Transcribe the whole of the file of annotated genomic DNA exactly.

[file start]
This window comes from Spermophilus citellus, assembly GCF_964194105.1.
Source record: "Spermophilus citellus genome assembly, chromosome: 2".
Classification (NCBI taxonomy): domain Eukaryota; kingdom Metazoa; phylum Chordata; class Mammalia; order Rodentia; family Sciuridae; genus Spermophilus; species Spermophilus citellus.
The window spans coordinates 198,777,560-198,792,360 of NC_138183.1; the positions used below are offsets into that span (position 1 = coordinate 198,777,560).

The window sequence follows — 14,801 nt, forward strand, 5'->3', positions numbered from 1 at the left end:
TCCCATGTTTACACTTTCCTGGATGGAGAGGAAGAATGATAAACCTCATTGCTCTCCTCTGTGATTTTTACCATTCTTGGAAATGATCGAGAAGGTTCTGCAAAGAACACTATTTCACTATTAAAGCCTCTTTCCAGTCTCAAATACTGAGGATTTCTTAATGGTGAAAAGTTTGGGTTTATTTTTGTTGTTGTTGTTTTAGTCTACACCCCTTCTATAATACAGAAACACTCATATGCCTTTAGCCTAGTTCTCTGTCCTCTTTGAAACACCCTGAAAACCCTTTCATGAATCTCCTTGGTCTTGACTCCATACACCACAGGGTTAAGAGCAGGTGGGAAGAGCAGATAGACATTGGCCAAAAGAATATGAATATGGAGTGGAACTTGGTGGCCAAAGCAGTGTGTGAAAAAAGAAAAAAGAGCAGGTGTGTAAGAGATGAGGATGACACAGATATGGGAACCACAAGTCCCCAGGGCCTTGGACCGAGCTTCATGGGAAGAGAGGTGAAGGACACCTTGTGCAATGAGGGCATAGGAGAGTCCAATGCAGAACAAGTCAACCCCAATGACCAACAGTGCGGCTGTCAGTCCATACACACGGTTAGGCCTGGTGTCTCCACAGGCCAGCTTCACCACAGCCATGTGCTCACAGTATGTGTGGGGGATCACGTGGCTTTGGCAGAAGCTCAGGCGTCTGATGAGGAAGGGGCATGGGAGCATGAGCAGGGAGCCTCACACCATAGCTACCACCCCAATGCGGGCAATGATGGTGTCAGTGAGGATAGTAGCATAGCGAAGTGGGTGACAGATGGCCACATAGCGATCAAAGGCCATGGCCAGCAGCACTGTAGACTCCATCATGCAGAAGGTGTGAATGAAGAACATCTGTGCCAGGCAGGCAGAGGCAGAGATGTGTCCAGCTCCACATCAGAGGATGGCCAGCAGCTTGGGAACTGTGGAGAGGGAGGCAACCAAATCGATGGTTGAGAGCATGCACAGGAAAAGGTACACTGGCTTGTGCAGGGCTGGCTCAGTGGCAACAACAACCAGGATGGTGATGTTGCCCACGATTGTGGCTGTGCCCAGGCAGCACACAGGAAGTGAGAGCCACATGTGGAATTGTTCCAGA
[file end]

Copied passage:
This window comes from Spermophilus citellus, assembly GCF_964194105.1.
Source record: "Spermophilus citellus genome assembly, chromosome: 2".
Classification (NCBI taxonomy): domain Eukaryota; kingdom Metazoa; phylum Chordata; class Mammalia; order Rodentia; family Sciuridae; genus Spermophilus; species Spermophilus citellus.
The window spans coordinates 198,777,560-198,792,360 of NC_138183.1; the positions used below are offsets into that span (position 1 = coordinate 198,777,560).

The window sequence follows — 14,801 nt, forward strand, 5'->3', positions numbered from 1 at the left end:
TCCCATGTTTACACTTTCCTGGATGGAGAGGAAGAATGATAAACCTCATTGCTCTCCTCTGTGATTTTTACCATTCTTGGAAATGATCGAGAAGGTTCTGCAAAGAACACTATTTCACTATTAAAGCCTCTTTCCAGTCTCAAATACTGAGGATTTCTTAATGGTGAAAAGTTTGGGTTTATTTTTGTTGTTGTTGTTTTAGTCTACACCCCTTCTATAATACAGAAACACTCATATGCCTTTAGCCTAGTTCTCTGTCCTCTTTGAAACACCCTGAAAACCCTTTCATGAATCTCCTTGGTCTTGACTCCATACACCACAGGGTTAAGAGCAGGTGGGAAGAGCAGATAGACATTGGCCAAAAGAATATGAATATGGAGTGGAACTTGGTGGCCAAAGCAGTGTGTGAAAAAAGAAAAAAGAGCAGGTGTGTAAGAGATGAGGATGACACAGATATGGGAACCACAAGTCCCCAGGGCCTTGGACCGAGCTTCATGGGAAGAGAGGTGAAGGACACCTTGTGCAATGAGGGCATAGGAGAGTCCAATGCAGAACAAGTCAACCCCAATGACCAACAGTGCGGCTGTCAGTCCATACACACGGTTAGGCCTGGTGTCTCCACAGGCCAGCTTCACCACAGCCATGTGCTCACAGTATGTGTGGGGGATCACGTGGCTTTGGCAGAAGCTCAGGCGTCTGATGAGGAAGGGGCATGGGAGCATGAGCAGGGAGCCTCACACCATAGCTACCACCCCAATGCGGGCAATGATGGTGTCAGTGAGGATAGTAGCATAGCGAAGTGGGTGACAGATGGCCACATAGCGATCAAAGGCCATGGCCAGCAGCACTGTAGACTCCATCATGCAGAAGGTGTGAATGAAGAACATCTGTGCCAGGCAGGCAGAGGCAGAGATGTGTCCAGCTCCACATCAGAGGATGGCCAGCAGCTTGGGAACTGTGGAGAGGGAGGCAACCAAATCGATGGTTGAGAGCATGCACAGGAAAAGGTACACTGGCTTGTGCAGGGCTGGCTCAGTGGCAACAACAACCAGGATGGTGATGTTGCCCACGATTGTGGCTGTGCCCAGGCAGCACACAGGAAGTGAGAGCCACATGTGGAATTGTTCCAGA